New prize for nature conservation
Europeans are strong believers in nature conservation. However, many are unaware of the things the EU is doing to protect our environment and biodiversity. The Commission has launched a new Natura 2000 Award to recognise excellence in nature conservation in the EU – and to increase public awareness of Natura 2000’s role in protecting our natural heritage, recognising its value to local economies. The winners will be announced at a high-level ceremony in Brussels on 21 May.
Natura 2000 is a network of protected areas with high biodiversity value that covers around 20% of EU territory. Anyone directly involved in Natura 2000 – local authorities, businesses, NGOs, land owners, educational institutions and individuals – can apply for the annual Natura 2000 Award.
Natura 2000 is a network of protected areas with high biodiversity value that covers around 20% of EU territory.
According to a recent poll, nine out of ten Europeans see the decline of natural habitats and the endangering and disappearance of certain animals and plants as serious problems. Similar numbers believe in the importance of nature protection to prevent the destruction of valuable natural areas, whether on land or at sea.
However, less than a third have heard of Natura 2000, despite its key contribution to protecting nature and the significant social and economic benefits it provides.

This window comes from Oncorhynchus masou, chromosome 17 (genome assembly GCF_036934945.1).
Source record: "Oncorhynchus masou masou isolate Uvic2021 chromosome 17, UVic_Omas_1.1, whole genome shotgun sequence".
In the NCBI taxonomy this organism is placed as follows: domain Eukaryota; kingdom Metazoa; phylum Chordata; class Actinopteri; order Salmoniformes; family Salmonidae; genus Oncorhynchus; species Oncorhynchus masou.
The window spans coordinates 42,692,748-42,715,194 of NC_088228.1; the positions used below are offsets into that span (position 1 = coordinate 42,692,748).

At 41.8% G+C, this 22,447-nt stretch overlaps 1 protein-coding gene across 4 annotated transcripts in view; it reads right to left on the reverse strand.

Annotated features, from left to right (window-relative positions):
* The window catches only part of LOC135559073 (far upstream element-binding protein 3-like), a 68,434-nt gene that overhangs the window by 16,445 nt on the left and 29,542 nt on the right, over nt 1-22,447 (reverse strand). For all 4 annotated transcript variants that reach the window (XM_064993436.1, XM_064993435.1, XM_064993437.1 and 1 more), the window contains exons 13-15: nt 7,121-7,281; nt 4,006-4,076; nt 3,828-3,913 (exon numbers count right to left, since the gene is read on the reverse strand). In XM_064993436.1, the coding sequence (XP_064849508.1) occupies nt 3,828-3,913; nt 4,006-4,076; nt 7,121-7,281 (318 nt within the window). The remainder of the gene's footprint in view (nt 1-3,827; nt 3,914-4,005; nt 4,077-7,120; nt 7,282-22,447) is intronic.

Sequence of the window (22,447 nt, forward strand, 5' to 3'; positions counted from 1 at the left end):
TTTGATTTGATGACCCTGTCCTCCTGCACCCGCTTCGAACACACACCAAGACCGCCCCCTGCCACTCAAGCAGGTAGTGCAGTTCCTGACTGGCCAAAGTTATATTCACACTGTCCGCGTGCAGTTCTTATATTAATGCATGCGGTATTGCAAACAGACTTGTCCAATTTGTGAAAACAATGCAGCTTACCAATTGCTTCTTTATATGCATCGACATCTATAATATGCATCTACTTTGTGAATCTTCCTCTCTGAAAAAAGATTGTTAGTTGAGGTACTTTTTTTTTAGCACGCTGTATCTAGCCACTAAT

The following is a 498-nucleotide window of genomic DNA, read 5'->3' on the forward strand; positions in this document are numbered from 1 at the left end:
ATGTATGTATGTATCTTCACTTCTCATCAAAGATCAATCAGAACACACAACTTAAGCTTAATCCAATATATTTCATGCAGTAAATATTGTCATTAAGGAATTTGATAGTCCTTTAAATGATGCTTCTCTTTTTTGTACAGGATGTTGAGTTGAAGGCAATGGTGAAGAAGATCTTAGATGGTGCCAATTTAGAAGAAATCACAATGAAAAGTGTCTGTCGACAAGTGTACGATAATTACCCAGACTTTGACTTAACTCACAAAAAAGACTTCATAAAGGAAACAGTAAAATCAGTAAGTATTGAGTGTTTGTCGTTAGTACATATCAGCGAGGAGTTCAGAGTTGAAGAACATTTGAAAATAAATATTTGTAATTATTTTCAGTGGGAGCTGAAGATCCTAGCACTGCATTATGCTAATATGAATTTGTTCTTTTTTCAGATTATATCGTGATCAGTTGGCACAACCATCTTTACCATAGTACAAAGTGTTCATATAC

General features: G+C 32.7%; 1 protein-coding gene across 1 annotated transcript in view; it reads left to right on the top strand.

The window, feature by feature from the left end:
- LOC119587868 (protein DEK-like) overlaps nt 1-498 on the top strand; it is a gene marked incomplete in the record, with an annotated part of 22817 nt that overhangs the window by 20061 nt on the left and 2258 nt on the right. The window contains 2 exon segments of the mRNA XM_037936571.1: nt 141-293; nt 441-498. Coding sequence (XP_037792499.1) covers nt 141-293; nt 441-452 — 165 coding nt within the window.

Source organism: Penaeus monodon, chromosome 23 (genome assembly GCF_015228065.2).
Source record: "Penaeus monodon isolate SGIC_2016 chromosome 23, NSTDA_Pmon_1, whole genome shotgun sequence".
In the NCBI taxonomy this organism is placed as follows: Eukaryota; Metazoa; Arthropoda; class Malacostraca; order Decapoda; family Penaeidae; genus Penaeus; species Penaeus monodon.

Shining a spotlight
The new Award showcases Natura 2000’ great achievements in protecting and restoring our natural heritage and maintaining its value to local economies, as well as highlighting the wide variety of high biodiversity value areas covered by the 27 000 areas included in the network across Europe. Each year, five prizes will be awarded, for:
Winners of the first Natura 2000 Award will be announced on 21 May.
- conservation actions,
- socio-economic benefits,
- reconciling interests and perceptions, and
- networking and cross-border cooperation.
The 2014 winners of this first Natura 2000 Award will be announced by the European Commissioner for the Environment, Janez Potočnik, and the jury members at a high-level ceremony on 21 May. The jury consists of Karl Falkenberg, Director-General of DG Environment, Matthias Groote, Chair of the ENVI Committee of the European Parliament, Thierry de l'Escaille, Secretary-General of the European Landowner's Organisation, Tony Long, CEO of WWF Europe, and Kadri Tillemann, a member of the ENVI committee of Committee of the Regions and Chair of Keila Rural Municipality Council, Estonia.